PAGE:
If you’re a business or HR leader, you’re probably facing an enormous talent management challenge. Employers everywhere are struggling to retain and upskill existing employees, while simultaneously striving to hire skilled people who are prepared to meet future needs. In today’s competitive labor market, it’s an uphill climb, and the situation grows tougher every day.
Research from The World Economic Forum estimates that 44% of workforce jobs will be disrupted within the next five years. As a result, 60% of individuals will require training before 2027 to continue performing well in the rapidly changing world of work.
That’s what organizations need. But what do employees need from their employers?
Research shows that 84% of employees expect their employer to provide training and education to help them stay up-to-date as in-demand skills change. Unfortunately, according to that same study, more than half of executives feel existing L&D programs are a waste of time.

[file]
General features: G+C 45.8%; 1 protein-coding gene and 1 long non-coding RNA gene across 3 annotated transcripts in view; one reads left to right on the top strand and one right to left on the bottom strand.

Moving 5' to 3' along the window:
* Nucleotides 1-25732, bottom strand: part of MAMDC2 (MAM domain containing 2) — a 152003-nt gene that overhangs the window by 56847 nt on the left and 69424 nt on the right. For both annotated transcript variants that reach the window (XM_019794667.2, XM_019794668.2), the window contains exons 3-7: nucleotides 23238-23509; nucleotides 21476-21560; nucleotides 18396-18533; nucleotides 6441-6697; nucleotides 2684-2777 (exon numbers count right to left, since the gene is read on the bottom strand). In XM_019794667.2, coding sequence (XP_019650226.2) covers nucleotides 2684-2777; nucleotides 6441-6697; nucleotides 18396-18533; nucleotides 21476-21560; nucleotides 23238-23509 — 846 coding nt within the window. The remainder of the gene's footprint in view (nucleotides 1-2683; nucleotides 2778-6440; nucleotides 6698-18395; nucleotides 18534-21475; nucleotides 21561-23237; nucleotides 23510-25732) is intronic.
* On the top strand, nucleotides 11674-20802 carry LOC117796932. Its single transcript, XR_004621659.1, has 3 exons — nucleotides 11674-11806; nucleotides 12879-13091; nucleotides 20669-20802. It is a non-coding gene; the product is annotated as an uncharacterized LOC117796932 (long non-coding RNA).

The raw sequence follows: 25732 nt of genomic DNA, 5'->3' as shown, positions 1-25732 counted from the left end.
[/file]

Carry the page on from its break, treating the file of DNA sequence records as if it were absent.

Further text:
But what if employers could blend high-impact professional development with the flexibility of meaningful, self-directed benefits? This is where Lifestyle Spending Accounts (LSAs) can be particularly valuable. To find out why and how this innovative concept works, read on…
Employees Hesitate to Pay for More Education
Why don’t individuals simply try to close this skills gap themselves? According to The Institute for College Access & Success, 62% of the class of 2019 graduated with student debt, averaging almost $30K each in tuition, housing, and other education-related costs.